Well I didn't write it with anybody. Mark Steilen, the other writer, got the rights to the story because he knew some of the real people involved with the game of tag. He secured their rights, so when he sold the project he was attached as a screen writer. So he did a draft and the studio read it and wanted to go in a different direction. They hired me to do what's called a page one rewrite. I started from scratch. I did keep some of the story elements, the notion of this one player named Jerry who's never been tagged before. His DNA is still in there. But the rewrite is what got the movie made.
The fact that it's based on a true story makes it more interesting too. A lot of the tags and the situations for the tags and thematic idea behind the game is rooted 100 percent in truth.
So, "Waiting ..." and this new movie are both partially based in real-life stories. Are you drawn to that kind of project?
There are definitely kernels of truth to them. They are both ensemble comedies. When I wrote "Waiting ..." I completely related to the material because that was my life every day. It's certainly realistic that all of the things in that movie could happen on any given day. With "Tag," maybe it's coming from a similar place of where I'm at in my life. When you're 45 it's hard to stay in contact with your old friends. Sometimes you go months or years without talking to a friend. The thing that's absolutely true is that these guys have figured out an active way to stay friends with each other. That was the thing that really drew me to it. I used to be a big video gamer, and that was my way of playing with my old friends from Florida. We'd get on the headset and play "World of Warcraft" or whatever. It gave us a way to hang out and (catch up).
My marching orders were to try to make it consistently funny from start to finish, and hopefully on top of that make you care about the characters. In a perfect world, you watch the move and it makes you want to reach out to those friends that you lost touch with.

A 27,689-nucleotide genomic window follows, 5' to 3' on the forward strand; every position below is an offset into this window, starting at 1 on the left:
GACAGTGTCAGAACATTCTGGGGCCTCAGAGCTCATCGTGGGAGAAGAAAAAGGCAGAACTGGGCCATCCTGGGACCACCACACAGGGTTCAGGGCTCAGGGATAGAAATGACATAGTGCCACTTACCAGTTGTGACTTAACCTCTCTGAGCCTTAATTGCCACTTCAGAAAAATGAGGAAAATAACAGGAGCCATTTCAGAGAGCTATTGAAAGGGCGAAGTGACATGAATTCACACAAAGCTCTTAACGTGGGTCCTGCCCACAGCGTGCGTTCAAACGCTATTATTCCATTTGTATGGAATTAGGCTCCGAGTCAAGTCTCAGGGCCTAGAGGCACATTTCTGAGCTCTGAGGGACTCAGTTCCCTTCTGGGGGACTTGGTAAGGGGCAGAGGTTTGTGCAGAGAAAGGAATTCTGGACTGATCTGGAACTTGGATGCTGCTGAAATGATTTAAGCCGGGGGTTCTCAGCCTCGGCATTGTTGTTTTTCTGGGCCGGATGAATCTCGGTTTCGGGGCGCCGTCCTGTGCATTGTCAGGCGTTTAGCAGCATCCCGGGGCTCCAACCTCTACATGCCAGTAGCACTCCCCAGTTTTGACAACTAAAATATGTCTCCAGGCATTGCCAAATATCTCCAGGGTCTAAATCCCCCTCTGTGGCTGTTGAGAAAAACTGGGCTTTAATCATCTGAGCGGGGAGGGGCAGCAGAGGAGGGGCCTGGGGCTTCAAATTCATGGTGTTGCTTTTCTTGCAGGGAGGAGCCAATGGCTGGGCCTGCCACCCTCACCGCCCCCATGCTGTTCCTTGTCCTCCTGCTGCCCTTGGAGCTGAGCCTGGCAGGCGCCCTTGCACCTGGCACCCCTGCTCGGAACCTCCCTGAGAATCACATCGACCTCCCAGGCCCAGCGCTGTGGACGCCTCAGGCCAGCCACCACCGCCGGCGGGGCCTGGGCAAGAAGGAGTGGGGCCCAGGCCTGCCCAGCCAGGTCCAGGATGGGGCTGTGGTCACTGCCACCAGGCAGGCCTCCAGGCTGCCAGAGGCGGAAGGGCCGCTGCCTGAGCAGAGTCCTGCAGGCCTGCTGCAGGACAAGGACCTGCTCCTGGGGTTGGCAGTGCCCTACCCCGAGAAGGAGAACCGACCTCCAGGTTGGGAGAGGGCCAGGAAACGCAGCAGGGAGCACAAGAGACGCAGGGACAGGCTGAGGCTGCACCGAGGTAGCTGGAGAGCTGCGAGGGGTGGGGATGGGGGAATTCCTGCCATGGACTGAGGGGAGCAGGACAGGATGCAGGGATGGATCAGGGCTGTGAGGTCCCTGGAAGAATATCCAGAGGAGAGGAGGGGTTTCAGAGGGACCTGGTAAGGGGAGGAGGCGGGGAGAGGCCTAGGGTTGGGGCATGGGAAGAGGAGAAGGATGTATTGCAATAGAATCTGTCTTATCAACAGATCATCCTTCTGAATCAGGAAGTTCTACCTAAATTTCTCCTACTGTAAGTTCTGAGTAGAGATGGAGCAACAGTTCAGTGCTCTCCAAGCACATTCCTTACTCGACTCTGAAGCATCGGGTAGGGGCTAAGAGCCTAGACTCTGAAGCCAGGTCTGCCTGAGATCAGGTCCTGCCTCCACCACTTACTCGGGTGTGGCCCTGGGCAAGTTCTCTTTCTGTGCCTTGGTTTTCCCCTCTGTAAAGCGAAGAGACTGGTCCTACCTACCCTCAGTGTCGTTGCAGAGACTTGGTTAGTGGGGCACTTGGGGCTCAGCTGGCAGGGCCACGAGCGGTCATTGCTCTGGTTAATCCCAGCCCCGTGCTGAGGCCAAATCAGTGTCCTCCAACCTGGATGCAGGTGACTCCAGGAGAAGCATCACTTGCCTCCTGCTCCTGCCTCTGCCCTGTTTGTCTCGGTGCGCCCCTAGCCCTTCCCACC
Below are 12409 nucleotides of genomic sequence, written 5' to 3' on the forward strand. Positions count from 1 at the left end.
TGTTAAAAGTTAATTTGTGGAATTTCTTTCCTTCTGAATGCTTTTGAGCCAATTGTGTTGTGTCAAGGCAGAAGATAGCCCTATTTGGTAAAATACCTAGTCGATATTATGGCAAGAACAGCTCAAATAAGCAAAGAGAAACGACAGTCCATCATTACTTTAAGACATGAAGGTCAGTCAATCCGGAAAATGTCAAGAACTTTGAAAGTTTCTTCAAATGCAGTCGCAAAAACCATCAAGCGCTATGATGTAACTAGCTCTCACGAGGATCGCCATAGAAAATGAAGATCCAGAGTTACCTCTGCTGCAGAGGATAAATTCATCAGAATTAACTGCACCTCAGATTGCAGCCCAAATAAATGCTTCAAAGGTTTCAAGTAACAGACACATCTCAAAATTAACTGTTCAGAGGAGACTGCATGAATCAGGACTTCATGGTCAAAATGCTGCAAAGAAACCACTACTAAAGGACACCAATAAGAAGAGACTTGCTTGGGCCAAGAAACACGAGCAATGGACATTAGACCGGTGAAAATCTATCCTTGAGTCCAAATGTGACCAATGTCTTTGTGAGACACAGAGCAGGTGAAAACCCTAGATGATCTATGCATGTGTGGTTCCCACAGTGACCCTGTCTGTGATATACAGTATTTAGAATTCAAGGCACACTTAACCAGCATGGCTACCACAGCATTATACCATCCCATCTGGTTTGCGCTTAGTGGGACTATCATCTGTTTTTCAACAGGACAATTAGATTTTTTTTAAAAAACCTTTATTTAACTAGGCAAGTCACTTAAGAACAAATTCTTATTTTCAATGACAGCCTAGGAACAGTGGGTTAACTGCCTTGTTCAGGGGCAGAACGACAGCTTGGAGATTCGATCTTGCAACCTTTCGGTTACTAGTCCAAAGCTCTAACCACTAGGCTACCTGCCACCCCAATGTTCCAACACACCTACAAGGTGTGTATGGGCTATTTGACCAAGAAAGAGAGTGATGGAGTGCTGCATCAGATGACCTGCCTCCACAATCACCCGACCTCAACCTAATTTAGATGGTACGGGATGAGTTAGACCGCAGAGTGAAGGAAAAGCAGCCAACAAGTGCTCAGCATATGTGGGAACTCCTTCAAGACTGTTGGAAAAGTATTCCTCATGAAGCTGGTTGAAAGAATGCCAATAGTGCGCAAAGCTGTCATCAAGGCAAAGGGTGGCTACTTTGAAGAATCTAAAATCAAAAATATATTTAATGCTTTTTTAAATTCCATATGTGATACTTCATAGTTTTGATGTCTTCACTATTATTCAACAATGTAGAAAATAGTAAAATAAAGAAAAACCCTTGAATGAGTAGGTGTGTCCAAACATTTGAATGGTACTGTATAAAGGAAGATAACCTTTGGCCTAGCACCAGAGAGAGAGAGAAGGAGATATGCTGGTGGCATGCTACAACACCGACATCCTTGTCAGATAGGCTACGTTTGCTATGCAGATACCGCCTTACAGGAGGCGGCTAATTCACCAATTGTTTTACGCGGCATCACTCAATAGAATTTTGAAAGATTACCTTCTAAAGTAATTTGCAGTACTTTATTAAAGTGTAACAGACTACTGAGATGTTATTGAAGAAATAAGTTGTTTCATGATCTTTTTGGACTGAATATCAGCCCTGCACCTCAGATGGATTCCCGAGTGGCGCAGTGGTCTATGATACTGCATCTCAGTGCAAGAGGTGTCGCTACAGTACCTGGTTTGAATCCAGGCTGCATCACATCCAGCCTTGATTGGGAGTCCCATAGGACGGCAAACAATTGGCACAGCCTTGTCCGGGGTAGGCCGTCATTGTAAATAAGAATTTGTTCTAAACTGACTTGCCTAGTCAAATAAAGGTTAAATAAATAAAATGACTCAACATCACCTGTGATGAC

"Tag" has a really strong cast. Do you write with people in mind?
Our cast is insane. Really strong comedic actors. Even if I could personally decide who went in the movie I don’t think I could have picked a better cast. In my mind I write to kind of a nebulous type. When I came on, Will Ferrell and Jack Black were attached so I thought a little bit about that. I tried to write to what I thought their strengths were.
Originally there is a character named Sable in the script. When I wrote this character in my mind I had this little nebbish-y white guy. Then for a while Tracy Morgan was attached, and I couldn’t think of a more polar opposite. So when I rewrote it, I definitely rewrote it with his voice to try to hit those notes. But then his TV show "The Last O.G." was going into production and he wasn't able to do it. Then Hannibal Buress took over, so I refined it a little because those actors have very different voices. I try to nuance it to play to actors strengths.
And then sometimes the actors change things up a little bit on set. So a line I had originally intended for Jon Hamm to get, now Hannibal was getting or Jake Johnson was getting. I've seen the movie a few times now. Some of the stuff I end up laughing at a lot is the stuff that the actors ad-libbed. Certainly it's very fun and ego-gratifying to see a line that I wrote alone on my computer performed by an amazing actor. But what probably makes me laugh more is seeing a line that I didn't write. I laid the groundwork and gave them a jumping off point, but because Hannibal Buress or Jake Johnson or Isla Fisher are genius comedic actors they took something and blew it out and made it even funnier.